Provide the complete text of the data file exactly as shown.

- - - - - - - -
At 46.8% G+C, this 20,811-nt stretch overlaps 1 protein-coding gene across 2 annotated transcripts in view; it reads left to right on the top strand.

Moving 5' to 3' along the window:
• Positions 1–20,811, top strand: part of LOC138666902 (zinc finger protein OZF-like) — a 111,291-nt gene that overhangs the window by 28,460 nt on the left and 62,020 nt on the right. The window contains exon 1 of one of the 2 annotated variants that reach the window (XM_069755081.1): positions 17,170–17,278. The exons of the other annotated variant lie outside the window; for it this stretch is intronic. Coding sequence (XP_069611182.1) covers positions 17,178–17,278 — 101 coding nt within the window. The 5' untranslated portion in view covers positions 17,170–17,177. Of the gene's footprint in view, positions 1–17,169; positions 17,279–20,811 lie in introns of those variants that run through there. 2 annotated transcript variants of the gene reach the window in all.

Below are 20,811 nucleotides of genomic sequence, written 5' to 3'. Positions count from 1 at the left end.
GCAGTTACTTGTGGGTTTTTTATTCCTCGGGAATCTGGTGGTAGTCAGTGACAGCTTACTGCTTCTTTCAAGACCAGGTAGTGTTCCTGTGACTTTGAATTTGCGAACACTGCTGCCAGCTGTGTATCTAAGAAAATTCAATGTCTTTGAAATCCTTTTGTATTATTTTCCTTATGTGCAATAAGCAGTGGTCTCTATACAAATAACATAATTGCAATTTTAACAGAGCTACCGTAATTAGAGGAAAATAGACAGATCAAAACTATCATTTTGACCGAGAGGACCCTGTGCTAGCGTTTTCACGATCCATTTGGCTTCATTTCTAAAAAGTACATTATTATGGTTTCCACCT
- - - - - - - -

At 46.8% G+C, this 20,811-nt stretch overlaps 1 protein-coding gene across 2 annotated transcripts in view; it reads left to right on the top strand.

Moving 5' to 3' along the window:
• Positions 1–20,811, top strand: part of LOC138666902 (zinc finger protein OZF-like) — a 111,291-nt gene that overhangs the window by 28,460 nt on the left and 62,020 nt on the right. The window contains exon 1 of one of the 2 annotated variants that reach the window (XM_069755081.1): positions 17,170–17,278. The exons of the other annotated variant lie outside the window; for it this stretch is intronic. Coding sequence (XP_069611182.1) covers positions 17,178–17,278 — 101 coding nt within the window. The 5' untranslated portion in view covers positions 17,170–17,177. Of the gene's footprint in view, positions 1–17,169; positions 17,279–20,811 lie in introns of those variants that run through there. 2 annotated transcript variants of the gene reach the window in all.

Below are 20,811 nucleotides of genomic sequence, written 5' to 3'. Positions count from 1 at the left end.
GCAGTTACTTGTGGGTTTTTTATTCCTCGGGAATCTGGTGGTAGTCAGTGACAGCTTACTGCTTCTTTCAAGACCAGGTAGTGTTCCTGTGACTTTGAATTTGCGAACACTGCTGCCAGCTGTGTATCTAAGAAAATTCAATGTCTTTGAAATCCTTTTGTATTATTTTCCTTATGTGCAATAAGCAGTGGTCTCTATACAAATAACATAATTGCAATTTTAACAGAGCTACCGTAATTAGAGGAAAATAGACAGATCAAAACTATCATTTTGACCGAGAGGACCCTGTGCTAGCGTTTTCACGATCCATTTGGCTTCATTTCTAAAAAGTACATTATTATGGTTTCCACCT